12 Free VST Plugins That Will Give You Better Bass
Leads are great. They are the sugary surface of any good track. They get you in the door and perk you up.
But we all know what that one special ingredient is… The most important part of arranging and writing songs. It’s the soul of any good track:
But there’s thousands of free VSTs out there. Which ones are good for bass? No sweat. We found all the best ones so you don’t have to dig.
Here’s our 12 favourite free bass VST plugins that will give you bigger, better bass.
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1. HexLoops X-Sub Plugin
Who doesn’t love dialing in the perfect 808 sound?
If you’ve been looking for a free way to tweak and twist that classic 808 kick sound into a huge subby bass sound, give this plugin a try.
The plugin comes with 36 preset 808 sounds and a selection of parameters to tweak that 808 into something that suits your track.
Download X-Sub Plugin for Free
2. Monoplugs Monique
Here’s an incredibly versatile monophonic subtractive synthesizer with a pretty wide range of applications.
But, it excels in the area of bass tones. You get a lot of options to dial in all kinds of bassy tones, especially on the more aggressive and subby end of the spectrum.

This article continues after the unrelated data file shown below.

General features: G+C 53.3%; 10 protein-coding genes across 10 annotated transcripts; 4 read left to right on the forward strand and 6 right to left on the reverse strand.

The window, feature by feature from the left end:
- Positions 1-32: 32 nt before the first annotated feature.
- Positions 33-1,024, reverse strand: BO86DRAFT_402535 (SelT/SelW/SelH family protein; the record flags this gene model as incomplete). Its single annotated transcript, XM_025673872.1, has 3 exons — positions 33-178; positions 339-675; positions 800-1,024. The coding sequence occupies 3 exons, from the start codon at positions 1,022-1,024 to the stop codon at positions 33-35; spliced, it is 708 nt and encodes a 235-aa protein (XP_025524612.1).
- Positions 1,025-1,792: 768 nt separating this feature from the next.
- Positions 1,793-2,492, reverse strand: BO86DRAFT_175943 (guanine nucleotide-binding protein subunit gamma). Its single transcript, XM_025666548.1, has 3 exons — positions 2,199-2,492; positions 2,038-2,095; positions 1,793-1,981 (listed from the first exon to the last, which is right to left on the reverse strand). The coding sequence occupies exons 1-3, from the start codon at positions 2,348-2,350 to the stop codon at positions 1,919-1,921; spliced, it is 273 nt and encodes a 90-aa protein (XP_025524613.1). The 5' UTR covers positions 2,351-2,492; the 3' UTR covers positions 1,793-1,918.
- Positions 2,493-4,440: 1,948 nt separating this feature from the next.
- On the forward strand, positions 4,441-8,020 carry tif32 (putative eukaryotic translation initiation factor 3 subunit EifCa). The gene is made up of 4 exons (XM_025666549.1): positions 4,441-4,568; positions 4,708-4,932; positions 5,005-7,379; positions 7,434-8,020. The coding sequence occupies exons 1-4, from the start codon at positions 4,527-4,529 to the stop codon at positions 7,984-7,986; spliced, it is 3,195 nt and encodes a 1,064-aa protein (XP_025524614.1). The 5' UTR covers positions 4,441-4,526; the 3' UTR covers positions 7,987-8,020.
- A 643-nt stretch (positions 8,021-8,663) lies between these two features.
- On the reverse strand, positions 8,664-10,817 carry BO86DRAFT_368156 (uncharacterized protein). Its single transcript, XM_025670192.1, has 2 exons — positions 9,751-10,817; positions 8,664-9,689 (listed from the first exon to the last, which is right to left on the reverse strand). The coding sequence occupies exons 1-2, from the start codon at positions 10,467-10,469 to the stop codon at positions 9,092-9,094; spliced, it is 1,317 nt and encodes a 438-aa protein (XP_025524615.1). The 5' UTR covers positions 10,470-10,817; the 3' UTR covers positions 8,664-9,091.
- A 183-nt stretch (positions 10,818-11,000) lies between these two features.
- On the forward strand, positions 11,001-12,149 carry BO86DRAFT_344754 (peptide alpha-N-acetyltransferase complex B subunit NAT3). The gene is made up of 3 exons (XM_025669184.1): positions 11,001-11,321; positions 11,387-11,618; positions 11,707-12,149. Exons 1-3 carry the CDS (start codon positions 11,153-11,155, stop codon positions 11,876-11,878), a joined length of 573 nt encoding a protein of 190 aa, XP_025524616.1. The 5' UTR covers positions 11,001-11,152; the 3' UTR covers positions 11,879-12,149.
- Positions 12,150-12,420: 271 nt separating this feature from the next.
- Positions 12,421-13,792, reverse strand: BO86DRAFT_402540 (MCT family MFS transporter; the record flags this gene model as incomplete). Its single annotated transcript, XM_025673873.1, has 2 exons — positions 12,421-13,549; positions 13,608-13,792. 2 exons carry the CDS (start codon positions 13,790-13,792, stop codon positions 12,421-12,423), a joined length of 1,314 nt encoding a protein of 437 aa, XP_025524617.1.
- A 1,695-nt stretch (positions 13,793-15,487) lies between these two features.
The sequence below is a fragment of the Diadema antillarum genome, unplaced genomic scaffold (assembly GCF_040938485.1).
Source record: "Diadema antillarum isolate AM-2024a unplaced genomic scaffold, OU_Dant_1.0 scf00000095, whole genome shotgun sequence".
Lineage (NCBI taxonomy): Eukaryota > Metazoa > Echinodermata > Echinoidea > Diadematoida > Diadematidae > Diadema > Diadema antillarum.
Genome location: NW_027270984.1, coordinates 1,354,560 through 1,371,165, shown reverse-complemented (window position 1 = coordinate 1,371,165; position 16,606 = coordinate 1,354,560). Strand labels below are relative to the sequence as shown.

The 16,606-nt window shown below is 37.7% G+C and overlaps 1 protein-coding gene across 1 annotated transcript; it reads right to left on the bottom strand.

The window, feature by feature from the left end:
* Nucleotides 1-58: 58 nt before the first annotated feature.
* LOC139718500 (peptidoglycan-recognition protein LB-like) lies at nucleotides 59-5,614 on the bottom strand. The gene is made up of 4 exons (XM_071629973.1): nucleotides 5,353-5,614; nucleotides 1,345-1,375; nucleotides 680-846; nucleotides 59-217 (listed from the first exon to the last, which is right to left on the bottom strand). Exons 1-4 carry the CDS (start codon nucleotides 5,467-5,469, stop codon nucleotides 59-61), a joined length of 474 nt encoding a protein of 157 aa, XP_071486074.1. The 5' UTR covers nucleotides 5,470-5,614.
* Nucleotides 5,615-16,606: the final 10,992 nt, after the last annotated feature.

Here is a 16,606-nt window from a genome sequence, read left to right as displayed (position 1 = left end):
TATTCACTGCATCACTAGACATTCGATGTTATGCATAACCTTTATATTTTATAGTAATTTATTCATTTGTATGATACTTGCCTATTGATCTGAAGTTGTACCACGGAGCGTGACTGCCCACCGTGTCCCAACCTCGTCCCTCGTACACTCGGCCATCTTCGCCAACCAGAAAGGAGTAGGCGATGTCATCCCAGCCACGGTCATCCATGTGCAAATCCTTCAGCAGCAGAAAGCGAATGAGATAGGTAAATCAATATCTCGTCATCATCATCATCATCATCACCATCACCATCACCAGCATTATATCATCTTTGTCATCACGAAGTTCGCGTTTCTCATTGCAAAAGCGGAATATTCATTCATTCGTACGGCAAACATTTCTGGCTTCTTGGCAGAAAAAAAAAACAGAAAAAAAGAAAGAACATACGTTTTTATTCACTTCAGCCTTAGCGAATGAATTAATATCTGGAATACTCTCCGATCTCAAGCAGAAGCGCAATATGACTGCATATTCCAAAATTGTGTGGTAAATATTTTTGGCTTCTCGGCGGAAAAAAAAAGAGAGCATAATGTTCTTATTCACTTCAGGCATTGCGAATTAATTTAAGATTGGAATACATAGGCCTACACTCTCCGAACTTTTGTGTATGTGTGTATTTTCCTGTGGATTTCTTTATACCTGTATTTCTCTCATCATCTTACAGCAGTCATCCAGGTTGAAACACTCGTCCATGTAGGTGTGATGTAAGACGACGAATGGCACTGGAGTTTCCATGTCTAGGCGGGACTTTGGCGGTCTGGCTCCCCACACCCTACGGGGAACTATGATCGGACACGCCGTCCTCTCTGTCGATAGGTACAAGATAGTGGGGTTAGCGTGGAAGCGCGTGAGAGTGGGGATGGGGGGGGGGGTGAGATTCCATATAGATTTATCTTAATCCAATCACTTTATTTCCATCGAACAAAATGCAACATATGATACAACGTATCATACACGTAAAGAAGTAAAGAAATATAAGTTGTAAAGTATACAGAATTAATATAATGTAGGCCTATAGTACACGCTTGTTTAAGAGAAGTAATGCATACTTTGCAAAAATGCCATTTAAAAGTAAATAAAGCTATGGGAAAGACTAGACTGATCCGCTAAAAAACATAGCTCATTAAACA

The three oscillator synth comes with corresponding filter rows and sections for effects, modulation and more.
This is about as complete as it gets for free plugins, so definitely make sure to get this one in your plugins folder sooner than later.
3. Steinberg – Model E
The Model E is a useful 3 oscillator bass station capable of pumping out some nice lines.
The super simple controls make all your options easy to see and tweak. Plus the lower CPU usage means easy breezy basslines in no time.
4. TAL – Elek7ro
When it comes to free VSTs no one beats TAL. All their free plugins work great and are super useful. I’m a huge fan of their plugins and you should be too.
The Elek7ro is no exception to their history of producing high quality tools. This synth-plug is good for pretty much everything. Including making some nice full basses for your tracks.
It even comes with a super helpful user guide for getting the most out of Elek7ro.
5. Matt Tytel – Helm
Helm is an incredibly versatile synth that’s a perfect starting point for learning subtractive synthesis.
The plugin comes with a highly visual and easy-to-understand interface that makes it simple to design everything from pads, plucks, leads to basslines and kicks.
If you’re looking a for versatile free synth plugin that can do a lot, definitely give Helm a try.
6. NUsofting – Sinnah
The Sinnah is great. It can create cool noisy tones with its 3 channel delay matrix and feedback sculpting.
It also has a pretty solid onboard EQ which really helps bring out the magic in each tone. So you can get tons of control over the bass sounds you create.
7. TAL – Bassline
I’ve already talked about the TAL-Bassline in an older Free Plugins article. But I had to put it on this list because it’s so good. The Bassline is basically built for better bass.